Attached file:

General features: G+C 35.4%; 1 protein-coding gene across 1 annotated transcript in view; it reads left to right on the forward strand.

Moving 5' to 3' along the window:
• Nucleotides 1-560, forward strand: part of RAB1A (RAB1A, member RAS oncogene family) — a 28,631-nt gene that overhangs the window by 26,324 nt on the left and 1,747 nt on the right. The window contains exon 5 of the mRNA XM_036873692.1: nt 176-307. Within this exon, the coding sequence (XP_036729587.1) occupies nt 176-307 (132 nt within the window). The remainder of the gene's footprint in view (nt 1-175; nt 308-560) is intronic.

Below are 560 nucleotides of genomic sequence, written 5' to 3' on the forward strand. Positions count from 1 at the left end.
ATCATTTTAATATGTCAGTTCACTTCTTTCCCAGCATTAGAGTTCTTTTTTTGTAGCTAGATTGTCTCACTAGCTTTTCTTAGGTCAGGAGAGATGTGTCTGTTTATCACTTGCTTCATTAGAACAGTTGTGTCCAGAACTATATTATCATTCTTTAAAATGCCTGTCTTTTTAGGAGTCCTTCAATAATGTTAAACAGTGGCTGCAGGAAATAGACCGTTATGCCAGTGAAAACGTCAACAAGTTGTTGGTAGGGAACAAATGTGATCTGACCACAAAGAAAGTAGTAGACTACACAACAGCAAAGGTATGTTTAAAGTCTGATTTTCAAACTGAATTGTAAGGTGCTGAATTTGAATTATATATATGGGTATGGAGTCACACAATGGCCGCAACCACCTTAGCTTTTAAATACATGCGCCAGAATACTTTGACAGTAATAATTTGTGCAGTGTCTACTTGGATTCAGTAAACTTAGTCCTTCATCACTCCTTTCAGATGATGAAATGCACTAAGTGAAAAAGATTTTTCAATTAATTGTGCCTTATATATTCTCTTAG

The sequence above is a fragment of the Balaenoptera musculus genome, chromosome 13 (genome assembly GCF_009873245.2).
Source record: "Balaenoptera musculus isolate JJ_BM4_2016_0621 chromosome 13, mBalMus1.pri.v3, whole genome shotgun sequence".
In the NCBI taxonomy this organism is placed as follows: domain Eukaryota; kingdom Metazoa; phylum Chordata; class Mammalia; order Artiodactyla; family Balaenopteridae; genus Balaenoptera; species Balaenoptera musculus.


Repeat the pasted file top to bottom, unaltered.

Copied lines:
General features: G+C 35.4%; 1 protein-coding gene across 1 annotated transcript in view; it reads left to right on the forward strand.

Moving 5' to 3' along the window:
• Nucleotides 1-560, forward strand: part of RAB1A (RAB1A, member RAS oncogene family) — a 28,631-nt gene that overhangs the window by 26,324 nt on the left and 1,747 nt on the right. The window contains exon 5 of the mRNA XM_036873692.1: nt 176-307. Within this exon, the coding sequence (XP_036729587.1) occupies nt 176-307 (132 nt within the window). The remainder of the gene's footprint in view (nt 1-175; nt 308-560) is intronic.

Below are 560 nucleotides of genomic sequence, written 5' to 3' on the forward strand. Positions count from 1 at the left end.
ATCATTTTAATATGTCAGTTCACTTCTTTCCCAGCATTAGAGTTCTTTTTTTGTAGCTAGATTGTCTCACTAGCTTTTCTTAGGTCAGGAGAGATGTGTCTGTTTATCACTTGCTTCATTAGAACAGTTGTGTCCAGAACTATATTATCATTCTTTAAAATGCCTGTCTTTTTAGGAGTCCTTCAATAATGTTAAACAGTGGCTGCAGGAAATAGACCGTTATGCCAGTGAAAACGTCAACAAGTTGTTGGTAGGGAACAAATGTGATCTGACCACAAAGAAAGTAGTAGACTACACAACAGCAAAGGTATGTTTAAAGTCTGATTTTCAAACTGAATTGTAAGGTGCTGAATTTGAATTATATATATGGGTATGGAGTCACACAATGGCCGCAACCACCTTAGCTTTTAAATACATGCGCCAGAATACTTTGACAGTAATAATTTGTGCAGTGTCTACTTGGATTCAGTAAACTTAGTCCTTCATCACTCCTTTCAGATGATGAAATGCACTAAGTGAAAAAGATTTTTCAATTAATTGTGCCTTATATATTCTCTTAG

The sequence above is a fragment of the Balaenoptera musculus genome, chromosome 13 (genome assembly GCF_009873245.2).
Source record: "Balaenoptera musculus isolate JJ_BM4_2016_0621 chromosome 13, mBalMus1.pri.v3, whole genome shotgun sequence".
In the NCBI taxonomy this organism is placed as follows: domain Eukaryota; kingdom Metazoa; phylum Chordata; class Mammalia; order Artiodactyla; family Balaenopteridae; genus Balaenoptera; species Balaenoptera musculus.